May 20, 2004  
Volume 98, Issue 01  

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Update: Iraq prison abuse scandal

WASHINGTON (CP) — Key U.S. generals said Wednesday there may be more criminal charges in the Iraq prison abuse scandal and denied that tough interrogation tactics were endorsed by the Pentagon.

‘‘Things don’t have to go all the way to the top to be approved,’’ said Gen. John Abizaid, head of U.S. Central Command. ‘‘It’s our responsibility.’’

Abizaid, appearing before the Senate armed services committee, acknowledged that at least 75 cases of abuse plus a number of wrongful deaths have been investigated in Iraq and Afghanistan since December 2002.

‘‘It’s clear that there was some breakdown in the process,’’ he told senators. ‘‘This system is broken. We’ve got to fix it.

‘‘I don’t believe that a culture of abuse existed in my command. I believe that we had isolated incidents that have taken place.’’

The committee is trying to determine how high up the blame should fall. The Pentagon continues to deny newspaper reports that U.S. Defence Secretary Donald Rumsfeld approved a secret interrogation program for Iraqi prisoners.

Lt.-Gen. Ricardo Sanchez, the top U.S. officer in Iraq, told the committee that prisoner abuse will be investigated up the chain of command, ‘‘and that includes me.’’

Sanchez also denied knowing that army officials tried late last year to restrict inspections of Abu Ghraib prison by the International Committee of the Red Cross.

A New York Times report Wednesday said the agency complained in writing Nov. 6 about abuses at the Baghdad-area prison after spot visits and that U.S. officials then said they’d have to start scheduling appointments.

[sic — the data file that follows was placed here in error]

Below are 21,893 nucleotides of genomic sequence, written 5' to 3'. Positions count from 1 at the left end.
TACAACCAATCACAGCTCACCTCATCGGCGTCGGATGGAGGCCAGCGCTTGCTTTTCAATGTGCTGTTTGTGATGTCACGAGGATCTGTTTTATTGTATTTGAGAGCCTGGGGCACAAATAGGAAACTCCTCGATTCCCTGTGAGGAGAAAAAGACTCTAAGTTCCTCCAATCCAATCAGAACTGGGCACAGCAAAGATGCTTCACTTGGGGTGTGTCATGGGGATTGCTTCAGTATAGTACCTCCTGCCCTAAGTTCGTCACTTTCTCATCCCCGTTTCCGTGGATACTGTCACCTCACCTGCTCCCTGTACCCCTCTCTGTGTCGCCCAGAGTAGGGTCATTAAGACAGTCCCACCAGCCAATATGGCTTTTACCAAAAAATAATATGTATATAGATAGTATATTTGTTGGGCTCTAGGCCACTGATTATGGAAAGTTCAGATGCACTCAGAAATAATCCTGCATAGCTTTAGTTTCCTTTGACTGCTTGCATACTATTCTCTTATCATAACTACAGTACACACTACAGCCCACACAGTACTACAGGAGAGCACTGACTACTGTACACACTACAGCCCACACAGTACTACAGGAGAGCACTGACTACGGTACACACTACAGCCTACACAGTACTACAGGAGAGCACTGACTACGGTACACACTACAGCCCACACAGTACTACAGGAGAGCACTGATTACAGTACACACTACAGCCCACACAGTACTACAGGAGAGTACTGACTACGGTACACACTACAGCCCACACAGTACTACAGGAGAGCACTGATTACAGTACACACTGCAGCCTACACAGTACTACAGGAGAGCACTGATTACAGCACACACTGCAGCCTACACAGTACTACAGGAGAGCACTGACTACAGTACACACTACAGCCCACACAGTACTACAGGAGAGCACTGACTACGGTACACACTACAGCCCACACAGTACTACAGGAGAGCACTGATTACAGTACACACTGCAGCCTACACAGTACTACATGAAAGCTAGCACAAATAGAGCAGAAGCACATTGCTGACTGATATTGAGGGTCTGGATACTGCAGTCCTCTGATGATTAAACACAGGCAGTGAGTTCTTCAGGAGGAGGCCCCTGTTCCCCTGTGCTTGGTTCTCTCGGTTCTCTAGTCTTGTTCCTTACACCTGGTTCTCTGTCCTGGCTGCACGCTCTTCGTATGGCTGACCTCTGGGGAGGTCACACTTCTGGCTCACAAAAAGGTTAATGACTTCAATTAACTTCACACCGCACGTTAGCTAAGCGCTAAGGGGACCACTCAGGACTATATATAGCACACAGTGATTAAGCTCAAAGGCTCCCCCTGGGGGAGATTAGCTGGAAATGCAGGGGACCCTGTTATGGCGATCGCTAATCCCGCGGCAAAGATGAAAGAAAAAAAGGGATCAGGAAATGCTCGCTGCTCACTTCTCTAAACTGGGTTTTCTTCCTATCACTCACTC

‘‘I never approved any policy, procedure or requirement to do that,’’ said Sanchez.
The generals appeared before the Senate committee as a U.S. court martial in Baghdad sentenced the first soldier in the abuse scandal.

Specialist Jeremy Sivits received a penalty of a year in prison, a reduction in rank and a bad conduct discharge, the maximum allowed under the charges filed against him.

While the U.S. military began a criminal investigation of abuses in January, the extent of the scandal wasn’t clear until news media outlets published graphic pictures last month.

More photos have been found and U.S. legislators will be able to view them, said the Senate committee chairman, John Warner.

The anger they’ve provoked in Iraq has complicated U.S. efforts to quell violence and transfer partial sovereignty to an interim government at the end of June.

‘‘It is achievable,’’ said Abizaid, ‘‘but it needs to emerge soon as to who is going to be in charge, what their names are and what they’re going to do.’’

Three other American soldiers were arraigned on charges Wednesday. Several have blamed military intelligence officers for ordering them to ‘‘soften up’’ prisoners for interrogation at Abu Ghraib.



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